Top of The Pops producers who first signed up Jimmy Savile in the 1960s thought he was ‘dodgy’ because of his background on the club scene in Leeds
Savile’s background sparked initial concerns among the show’s bosses
It is claimed he was thought of as ‘dodgy’ and ‘you didn’t cross him’
But despite that the BBC hired him and he went on to be a regular Top of the Pops presenter for 20 years
The Corporation now embroiled in a sex scandal after scores of women claim they were abused by the DJ
By Leon Watson 2 November 2012
The BBC producers who first signed up Jimmy Savile to present Top of the Pops had doubts over whether he was suitable and thought he was ‘dodgy’, it was claimed last night.
Savile’s background as a club DJ and manager sparked initial concerns among the show’s bosses in the early 1960s before the allegations of sex abuse that have now engulfed the BBC emerged.
Paul Jackson, the producer of hits shows Red Dwarf and The Young Ones, and a former head entertainment at both the BBC and ITV, said BBC entertainment producers initially rejected Savile….
Jimmy Savile was an emperor with no clothes – and a celebrity cloak
Savile’s invisible but dazzling cloak of fame stopped everyone from suggesting he was exactly the scary, child-catching creature he seemed to be
Deborah Orr The Guardian, Friday 2 November 2012
It’s part of the grooming process to persuade the victim it’s wrong to think badly of the abuser. In that respect, Jimmy Savile groomed the nation. Children rarely said the emperor was naked – sometimes all too literally. But even when one did, the cry was never taken up. Adults also kept their suspicions quiet, even when they were strong. It seemed wrong to think badly of Savile, though many secretly did.
It’s telling, this collective failure to point at Savile and suggest he was just the scary, child-catching creature of nightmare he appeared to be. People tend to believe what’s easier to bear. Sadly it’s easier for a child to bear the idea that they deserve abuse than it is for them to believe the adult world does not protect the innocent….
Jim fixed nothing: Growing up in 1970s England with Jimmy Savile
Magical figure now accused of widespread abuse
Chris Jones Theater critic November 4, 2012
….There have been so many claims made against him — many of which entail stories of abuse involving girls, barely in their teens — that Savile’s estate was frozen Thursday by bankers who have realized that they will likely need to pay compensation. If Savile’s knighthood had not officially died with him in 2011, that would likely be gone too. His name has been stripped from buildings. An honorary degree has been rescinded. Even his gravestone has been broken up and sent to a landfill.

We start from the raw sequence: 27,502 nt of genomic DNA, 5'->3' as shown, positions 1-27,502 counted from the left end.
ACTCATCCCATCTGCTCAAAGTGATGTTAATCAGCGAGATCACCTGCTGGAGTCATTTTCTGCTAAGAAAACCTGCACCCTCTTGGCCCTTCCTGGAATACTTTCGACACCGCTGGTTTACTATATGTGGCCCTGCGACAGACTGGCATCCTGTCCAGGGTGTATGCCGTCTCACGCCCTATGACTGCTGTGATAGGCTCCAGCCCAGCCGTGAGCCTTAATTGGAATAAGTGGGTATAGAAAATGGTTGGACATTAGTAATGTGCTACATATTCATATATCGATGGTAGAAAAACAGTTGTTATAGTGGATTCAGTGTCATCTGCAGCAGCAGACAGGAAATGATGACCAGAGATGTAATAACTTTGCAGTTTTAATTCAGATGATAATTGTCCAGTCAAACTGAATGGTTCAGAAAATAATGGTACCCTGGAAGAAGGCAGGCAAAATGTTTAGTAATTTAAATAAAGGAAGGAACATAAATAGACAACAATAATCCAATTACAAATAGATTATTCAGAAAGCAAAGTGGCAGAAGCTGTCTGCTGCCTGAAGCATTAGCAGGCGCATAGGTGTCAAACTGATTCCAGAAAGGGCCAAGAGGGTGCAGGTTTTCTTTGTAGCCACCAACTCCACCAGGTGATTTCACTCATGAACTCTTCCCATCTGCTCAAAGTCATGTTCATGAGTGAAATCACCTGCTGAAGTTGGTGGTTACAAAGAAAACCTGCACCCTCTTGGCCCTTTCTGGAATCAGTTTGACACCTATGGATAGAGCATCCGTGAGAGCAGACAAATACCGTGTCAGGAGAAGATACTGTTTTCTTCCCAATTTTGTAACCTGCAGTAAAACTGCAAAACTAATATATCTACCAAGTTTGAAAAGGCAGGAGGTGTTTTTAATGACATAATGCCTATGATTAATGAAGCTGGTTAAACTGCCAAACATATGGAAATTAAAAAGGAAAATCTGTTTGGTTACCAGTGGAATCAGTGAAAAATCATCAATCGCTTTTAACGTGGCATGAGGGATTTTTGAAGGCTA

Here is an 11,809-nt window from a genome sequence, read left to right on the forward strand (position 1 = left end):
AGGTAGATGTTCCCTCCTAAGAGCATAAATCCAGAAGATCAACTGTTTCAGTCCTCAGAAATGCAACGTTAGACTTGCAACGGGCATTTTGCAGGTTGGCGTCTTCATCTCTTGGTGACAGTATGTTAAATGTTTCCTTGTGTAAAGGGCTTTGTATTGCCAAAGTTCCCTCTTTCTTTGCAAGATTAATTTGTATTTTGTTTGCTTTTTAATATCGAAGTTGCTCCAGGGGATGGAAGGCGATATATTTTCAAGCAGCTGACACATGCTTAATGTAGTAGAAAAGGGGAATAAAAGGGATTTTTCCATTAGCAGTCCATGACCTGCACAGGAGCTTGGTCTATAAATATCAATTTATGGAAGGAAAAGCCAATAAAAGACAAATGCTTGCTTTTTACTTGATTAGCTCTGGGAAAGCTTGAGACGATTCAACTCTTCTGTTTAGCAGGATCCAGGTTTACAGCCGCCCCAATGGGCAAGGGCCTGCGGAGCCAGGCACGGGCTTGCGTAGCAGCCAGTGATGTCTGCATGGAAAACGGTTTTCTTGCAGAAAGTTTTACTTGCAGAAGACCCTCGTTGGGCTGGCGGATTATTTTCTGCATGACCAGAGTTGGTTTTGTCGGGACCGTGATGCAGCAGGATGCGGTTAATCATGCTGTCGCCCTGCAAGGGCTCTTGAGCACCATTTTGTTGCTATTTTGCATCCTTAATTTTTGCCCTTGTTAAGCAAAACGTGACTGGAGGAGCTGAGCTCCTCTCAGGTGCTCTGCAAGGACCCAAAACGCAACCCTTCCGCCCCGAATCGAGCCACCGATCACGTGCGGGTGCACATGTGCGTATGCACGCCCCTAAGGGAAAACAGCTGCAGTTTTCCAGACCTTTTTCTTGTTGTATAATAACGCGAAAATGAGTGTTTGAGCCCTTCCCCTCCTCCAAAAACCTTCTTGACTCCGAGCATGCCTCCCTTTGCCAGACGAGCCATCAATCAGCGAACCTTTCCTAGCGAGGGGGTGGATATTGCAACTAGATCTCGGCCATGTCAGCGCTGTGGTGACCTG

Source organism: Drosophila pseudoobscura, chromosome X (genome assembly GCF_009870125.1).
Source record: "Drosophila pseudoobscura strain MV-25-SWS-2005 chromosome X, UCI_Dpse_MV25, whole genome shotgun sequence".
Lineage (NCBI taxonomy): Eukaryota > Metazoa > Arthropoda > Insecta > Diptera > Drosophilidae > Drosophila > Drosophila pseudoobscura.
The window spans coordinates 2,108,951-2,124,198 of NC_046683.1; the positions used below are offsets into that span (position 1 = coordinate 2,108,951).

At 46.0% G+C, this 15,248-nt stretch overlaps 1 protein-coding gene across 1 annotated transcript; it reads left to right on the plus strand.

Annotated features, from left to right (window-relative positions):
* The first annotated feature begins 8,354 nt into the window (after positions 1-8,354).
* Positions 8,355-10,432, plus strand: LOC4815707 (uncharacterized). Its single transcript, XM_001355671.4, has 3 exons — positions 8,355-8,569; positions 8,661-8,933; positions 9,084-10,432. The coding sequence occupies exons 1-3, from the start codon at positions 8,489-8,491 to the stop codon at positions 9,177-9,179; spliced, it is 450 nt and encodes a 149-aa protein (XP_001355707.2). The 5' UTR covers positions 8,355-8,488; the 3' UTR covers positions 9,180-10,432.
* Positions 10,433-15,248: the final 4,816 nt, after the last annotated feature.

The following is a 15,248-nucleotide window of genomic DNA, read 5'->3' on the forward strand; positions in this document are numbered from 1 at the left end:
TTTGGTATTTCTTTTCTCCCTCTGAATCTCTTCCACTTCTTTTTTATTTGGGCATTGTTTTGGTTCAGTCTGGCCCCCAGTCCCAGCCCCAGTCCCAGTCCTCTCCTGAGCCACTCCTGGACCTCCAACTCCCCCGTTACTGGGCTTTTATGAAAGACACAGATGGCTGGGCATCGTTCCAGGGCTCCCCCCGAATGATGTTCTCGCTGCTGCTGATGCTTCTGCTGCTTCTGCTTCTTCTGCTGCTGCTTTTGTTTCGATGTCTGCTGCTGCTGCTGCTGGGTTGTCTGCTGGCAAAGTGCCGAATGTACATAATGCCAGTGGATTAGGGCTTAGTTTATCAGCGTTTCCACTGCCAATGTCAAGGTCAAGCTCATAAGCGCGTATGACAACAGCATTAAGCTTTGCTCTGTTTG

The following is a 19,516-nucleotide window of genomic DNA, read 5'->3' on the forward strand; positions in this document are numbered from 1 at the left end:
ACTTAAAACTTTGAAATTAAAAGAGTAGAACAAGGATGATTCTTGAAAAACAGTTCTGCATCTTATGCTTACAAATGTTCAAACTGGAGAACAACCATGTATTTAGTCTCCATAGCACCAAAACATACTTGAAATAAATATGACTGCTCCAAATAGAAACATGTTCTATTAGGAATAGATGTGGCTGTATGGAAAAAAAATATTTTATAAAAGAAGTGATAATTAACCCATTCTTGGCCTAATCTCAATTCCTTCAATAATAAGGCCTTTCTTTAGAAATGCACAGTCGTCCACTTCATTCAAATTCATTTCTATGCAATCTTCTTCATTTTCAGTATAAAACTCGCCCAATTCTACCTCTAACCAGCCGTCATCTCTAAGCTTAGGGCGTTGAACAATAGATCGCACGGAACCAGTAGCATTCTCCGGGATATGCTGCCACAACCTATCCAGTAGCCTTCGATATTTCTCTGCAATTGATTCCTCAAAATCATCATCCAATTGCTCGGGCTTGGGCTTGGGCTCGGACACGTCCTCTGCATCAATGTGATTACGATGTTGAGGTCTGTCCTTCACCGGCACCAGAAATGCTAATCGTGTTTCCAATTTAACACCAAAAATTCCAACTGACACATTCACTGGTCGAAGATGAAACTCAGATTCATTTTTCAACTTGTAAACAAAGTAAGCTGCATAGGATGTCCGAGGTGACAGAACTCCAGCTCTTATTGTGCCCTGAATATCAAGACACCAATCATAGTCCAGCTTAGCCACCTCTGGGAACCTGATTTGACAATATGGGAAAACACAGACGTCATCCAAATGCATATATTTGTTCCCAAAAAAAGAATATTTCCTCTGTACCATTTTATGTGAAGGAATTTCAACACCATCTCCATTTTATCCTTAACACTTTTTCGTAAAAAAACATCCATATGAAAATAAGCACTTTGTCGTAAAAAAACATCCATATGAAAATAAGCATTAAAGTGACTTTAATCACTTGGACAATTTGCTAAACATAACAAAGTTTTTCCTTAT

As with the Jerry Sandusky affair at Penn State University — with which the Savile affair has many horrible similarities — there has been a great deal of fallout from what appears to have been a multi-decade sequence of abuse by a TV star, cloaked in philanthropic good works, who had his own keys allowing him access to children’s hospitals and so much power that nobody dared take him on. There is the question of why his bosses and colleagues at the BBC, many of whose careers are now besmirched, did not confront him, given the repeated rumors of his attraction to young girls. As at Penn State, Savile’s bosses did nothing for, it seems, much the same reasons: It would be messy; it wasn’t entirely clear, if you didn’t want it to be; it might upset bigger bosses; and the brand of the organization (both, strikingly, are nonprofits) would be hurt by the finding out of the truth.
If the Sandusky affair revealed much that was disturbing about the culture of college sports, the Savile affair has done the same for the British media, especially in those tightly controlled pre-Internet days, when personal brands were carefully protected, bad behavior was laughed off as good showbiz fun and outside reporters could easily be manipulated or purchased. Savile, it now is clear, was a master of such manipulations, maintaining distinct private and public personas with formidable care. So potent was his brand and so associated was it with the unassailable, he just had to dangle a few threats about charities and money he raises for children, and the nosy reporter would look elsewhere for those rumors about underage girls. Ordinary pop stars didn’t raise all that cash for kids. Easier to bring them down.